Brexit – The impasse continues

Baskar Sundaram
Baskar Sundaram

Brexit – The impasse continues

PM is resigned to ask for another extension from EU although he has laid out his own condition – an early general election

In the middle of October, PM Boris Johnson had almost pulled off a coup of sorts by getting a revised Brexit deal through with the EU. European leaders who had earlier waved-off his efforts started lining up to congratulate him on his work. It was a brief moment of glory for Mr. Johnson who had pledged to get UK out of EU on 31 October, by any means possible. The next hurdle was to get his own Parliament to give an approval to his plans, something which his predecessor, Theresa May, had also failed to achieve – thrice.

On Saturday – 19 Oct, British MPs were supposed to vote on approving the PM’s deal with the European Union. Instead, the UK parliament narrowly voted in favour of an amendment to hold off approval for the PM’s new Brexit deal.

The PM was confident on getting his deal through even though he has lost his majority in the Parliament. On the other side, many MPs had been worried that UK might be headed towards a ‘no-deal’ Brexit unless a legislation (The Withdrawal Agreement Bill ) to make Brexit a reality had not been approved in the meanwhile.

The amendment to hold off approval for the PM’s deal, now widely quoted as the Letwin amendment, was tabled by MP, Sir Oliver Letwin. It allows to holds off the final approval on the EU-UK deal until after The Withdrawal Agreement Bill has been passed in the Parliament.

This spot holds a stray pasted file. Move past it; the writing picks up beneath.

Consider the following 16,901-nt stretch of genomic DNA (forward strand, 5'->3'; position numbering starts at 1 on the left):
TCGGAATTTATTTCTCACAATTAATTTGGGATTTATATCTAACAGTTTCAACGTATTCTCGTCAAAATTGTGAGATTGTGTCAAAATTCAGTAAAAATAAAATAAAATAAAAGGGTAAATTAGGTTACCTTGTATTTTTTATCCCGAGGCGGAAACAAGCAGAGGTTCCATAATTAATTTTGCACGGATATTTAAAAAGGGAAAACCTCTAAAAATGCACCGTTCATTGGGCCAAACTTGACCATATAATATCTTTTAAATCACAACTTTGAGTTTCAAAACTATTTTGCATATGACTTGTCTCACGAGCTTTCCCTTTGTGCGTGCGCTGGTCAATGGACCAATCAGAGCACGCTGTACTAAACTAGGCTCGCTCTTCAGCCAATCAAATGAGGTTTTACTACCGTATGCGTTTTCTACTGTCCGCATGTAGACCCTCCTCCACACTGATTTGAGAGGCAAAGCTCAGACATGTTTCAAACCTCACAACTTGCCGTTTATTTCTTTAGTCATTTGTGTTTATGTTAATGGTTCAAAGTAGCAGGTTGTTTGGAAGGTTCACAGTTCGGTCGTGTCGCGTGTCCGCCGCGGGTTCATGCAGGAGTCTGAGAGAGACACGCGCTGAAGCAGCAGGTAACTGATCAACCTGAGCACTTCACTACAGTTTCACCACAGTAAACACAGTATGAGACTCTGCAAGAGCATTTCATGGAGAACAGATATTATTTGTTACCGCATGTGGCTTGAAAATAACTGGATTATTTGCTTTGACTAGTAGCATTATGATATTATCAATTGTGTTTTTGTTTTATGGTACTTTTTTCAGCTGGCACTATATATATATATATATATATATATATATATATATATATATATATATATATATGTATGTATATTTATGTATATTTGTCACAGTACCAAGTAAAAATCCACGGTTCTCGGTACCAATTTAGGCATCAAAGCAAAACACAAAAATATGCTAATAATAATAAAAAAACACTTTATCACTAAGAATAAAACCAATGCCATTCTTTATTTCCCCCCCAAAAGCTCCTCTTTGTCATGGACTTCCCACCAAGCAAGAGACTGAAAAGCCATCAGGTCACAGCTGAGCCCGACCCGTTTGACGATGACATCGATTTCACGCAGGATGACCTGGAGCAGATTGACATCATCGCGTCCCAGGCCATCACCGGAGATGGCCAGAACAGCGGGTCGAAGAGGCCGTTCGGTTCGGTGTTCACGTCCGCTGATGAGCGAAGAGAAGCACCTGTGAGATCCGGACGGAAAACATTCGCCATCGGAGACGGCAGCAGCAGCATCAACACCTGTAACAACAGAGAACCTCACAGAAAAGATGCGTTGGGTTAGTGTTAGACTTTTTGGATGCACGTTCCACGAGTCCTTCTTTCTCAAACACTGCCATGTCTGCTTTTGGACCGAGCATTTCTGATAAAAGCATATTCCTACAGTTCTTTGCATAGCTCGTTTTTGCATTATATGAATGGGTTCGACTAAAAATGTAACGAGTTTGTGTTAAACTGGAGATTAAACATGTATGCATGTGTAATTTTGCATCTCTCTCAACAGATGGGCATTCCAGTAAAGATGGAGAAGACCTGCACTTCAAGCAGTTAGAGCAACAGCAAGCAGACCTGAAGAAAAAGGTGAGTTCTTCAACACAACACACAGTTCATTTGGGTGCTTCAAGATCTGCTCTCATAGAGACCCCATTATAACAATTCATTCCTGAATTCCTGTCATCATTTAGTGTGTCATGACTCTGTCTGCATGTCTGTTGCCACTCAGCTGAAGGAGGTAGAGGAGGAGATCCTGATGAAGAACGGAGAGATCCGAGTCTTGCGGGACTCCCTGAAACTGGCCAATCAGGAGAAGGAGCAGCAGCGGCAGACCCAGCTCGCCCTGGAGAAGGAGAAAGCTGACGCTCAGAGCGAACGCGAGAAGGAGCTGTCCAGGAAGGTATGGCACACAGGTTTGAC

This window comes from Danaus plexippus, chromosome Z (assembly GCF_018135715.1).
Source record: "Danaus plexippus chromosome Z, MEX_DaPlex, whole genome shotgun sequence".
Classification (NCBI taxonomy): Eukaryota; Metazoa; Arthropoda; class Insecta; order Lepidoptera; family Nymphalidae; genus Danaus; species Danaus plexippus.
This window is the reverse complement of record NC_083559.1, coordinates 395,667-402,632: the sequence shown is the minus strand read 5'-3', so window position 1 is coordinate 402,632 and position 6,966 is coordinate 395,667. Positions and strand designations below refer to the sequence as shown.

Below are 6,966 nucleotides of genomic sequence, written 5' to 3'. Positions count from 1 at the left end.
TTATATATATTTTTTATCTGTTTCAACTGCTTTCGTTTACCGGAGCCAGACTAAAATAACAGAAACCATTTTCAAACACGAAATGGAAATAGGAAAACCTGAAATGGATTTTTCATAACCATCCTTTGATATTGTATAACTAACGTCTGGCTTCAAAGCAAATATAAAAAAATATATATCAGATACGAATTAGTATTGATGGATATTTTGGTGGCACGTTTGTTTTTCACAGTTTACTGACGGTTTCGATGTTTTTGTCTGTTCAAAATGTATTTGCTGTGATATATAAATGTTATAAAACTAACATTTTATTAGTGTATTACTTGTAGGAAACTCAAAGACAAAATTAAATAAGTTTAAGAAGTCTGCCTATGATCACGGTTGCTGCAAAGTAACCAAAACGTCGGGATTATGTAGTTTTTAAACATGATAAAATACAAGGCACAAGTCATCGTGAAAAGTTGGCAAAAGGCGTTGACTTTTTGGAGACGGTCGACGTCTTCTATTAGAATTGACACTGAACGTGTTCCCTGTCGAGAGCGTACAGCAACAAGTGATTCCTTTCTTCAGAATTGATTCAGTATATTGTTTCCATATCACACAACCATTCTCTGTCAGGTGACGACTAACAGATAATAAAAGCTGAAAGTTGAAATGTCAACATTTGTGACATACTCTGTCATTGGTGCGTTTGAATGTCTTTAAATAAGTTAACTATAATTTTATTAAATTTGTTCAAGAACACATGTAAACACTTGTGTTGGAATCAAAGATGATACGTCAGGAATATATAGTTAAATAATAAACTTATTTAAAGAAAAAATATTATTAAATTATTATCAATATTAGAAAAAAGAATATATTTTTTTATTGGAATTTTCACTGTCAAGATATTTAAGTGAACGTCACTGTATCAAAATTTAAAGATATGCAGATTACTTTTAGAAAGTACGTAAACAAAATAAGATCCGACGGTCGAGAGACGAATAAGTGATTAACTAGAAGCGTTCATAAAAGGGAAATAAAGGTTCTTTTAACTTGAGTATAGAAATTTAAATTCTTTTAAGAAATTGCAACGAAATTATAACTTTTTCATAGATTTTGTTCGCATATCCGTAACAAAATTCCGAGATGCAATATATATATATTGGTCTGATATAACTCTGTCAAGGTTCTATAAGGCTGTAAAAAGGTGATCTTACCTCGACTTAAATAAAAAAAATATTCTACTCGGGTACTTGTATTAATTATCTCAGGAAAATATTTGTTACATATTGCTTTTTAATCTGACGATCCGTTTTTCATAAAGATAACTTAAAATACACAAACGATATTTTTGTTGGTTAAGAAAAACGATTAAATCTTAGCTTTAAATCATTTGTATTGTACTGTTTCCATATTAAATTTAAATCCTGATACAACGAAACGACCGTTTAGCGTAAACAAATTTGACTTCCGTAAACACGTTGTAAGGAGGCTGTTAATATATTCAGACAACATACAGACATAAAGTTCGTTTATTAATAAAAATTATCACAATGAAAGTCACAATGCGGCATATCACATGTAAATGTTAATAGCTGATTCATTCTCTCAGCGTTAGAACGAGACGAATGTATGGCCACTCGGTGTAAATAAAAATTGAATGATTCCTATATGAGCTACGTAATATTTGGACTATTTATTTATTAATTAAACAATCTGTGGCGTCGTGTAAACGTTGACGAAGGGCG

Incidentally, another law passed weeks ago forces Mr. Johnson to ask the EU for another extension if he didn’t have a deal done by midnight on Saturday, 19 October, which he did not. Against his wishes, Mr. Johnson had to ask EU to push the Brexit deadline which the Bloc is now mulling and not before it has had its displeasure known for the time and resources Brexit is consuming.

For all practical reasons, it looks like Brexit has now been pushed to the end of January 2020, at least.

Mr. Johnson realises that he would only be able to ever get Brexit done is through a clear majority in the Parliament. Consequently, he has asked for a snap general election on December 12 and has put the onus of Brexit back on the Parliament. He has categorically stated that the MPs can debate his Brexit deal “all they want” but only if they agree to his proposal on holding an early general election.

PM Boris Johnson has previously twice asked for general elections and both times he did not get one. Now will it be the case third time lucky? Experts feel that the indications so far from the opposition parties suggest that yet again it is unlikely to go Mr. Johnsons’ way and his tenacity will once again be put to test.


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